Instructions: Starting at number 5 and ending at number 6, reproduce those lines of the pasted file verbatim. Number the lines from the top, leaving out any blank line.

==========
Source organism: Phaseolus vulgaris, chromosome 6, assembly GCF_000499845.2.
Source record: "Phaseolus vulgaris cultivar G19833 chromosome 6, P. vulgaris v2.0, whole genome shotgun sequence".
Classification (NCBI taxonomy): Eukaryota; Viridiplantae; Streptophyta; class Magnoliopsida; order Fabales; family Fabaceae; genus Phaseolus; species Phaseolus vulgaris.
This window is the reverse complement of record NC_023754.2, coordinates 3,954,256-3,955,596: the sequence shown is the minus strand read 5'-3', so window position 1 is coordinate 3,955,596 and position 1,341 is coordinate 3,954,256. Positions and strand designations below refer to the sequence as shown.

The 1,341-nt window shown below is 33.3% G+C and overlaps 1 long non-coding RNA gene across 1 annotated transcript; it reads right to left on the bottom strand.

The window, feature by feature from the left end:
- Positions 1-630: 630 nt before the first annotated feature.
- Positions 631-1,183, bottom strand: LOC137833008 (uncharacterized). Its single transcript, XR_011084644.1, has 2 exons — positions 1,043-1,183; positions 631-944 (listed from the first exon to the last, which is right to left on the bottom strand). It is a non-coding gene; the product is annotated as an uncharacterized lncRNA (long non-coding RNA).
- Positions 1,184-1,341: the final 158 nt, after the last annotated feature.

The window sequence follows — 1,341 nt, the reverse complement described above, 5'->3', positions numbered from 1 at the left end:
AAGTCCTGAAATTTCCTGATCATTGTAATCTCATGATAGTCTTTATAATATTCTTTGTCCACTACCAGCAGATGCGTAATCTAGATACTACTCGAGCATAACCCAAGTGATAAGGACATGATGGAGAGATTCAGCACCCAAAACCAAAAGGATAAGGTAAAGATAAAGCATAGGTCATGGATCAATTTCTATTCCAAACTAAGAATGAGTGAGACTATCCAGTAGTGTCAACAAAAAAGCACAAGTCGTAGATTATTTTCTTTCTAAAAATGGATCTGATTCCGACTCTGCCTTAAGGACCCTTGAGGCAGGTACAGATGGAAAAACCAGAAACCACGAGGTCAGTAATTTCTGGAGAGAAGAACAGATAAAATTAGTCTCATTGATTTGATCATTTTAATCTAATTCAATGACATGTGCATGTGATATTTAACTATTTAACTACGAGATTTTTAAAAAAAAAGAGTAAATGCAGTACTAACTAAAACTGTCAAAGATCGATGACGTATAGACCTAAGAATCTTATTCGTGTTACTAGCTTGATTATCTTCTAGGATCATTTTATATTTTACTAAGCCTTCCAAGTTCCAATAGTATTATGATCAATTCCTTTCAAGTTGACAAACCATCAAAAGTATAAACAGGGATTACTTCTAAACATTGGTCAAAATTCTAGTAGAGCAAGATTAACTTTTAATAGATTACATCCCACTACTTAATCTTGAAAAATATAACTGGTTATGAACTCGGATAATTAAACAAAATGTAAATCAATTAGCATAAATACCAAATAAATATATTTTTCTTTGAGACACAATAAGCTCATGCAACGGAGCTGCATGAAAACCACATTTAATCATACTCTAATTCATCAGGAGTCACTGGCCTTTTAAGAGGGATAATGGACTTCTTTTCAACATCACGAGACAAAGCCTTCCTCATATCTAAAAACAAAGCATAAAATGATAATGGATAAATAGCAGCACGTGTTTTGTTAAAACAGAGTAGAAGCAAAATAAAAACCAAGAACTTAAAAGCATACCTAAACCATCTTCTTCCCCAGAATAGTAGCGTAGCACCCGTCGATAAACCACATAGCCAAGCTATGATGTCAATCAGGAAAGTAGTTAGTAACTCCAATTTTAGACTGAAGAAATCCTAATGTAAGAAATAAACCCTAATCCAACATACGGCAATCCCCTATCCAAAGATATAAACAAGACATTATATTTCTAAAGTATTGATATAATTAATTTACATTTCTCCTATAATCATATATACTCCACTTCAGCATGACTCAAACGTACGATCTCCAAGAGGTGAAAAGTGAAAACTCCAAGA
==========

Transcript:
The 1,341-nt window shown below is 33.3% G+C and overlaps 1 long non-coding RNA gene across 1 annotated transcript; it reads right to left on the bottom strand.

The window, feature by feature from the left end: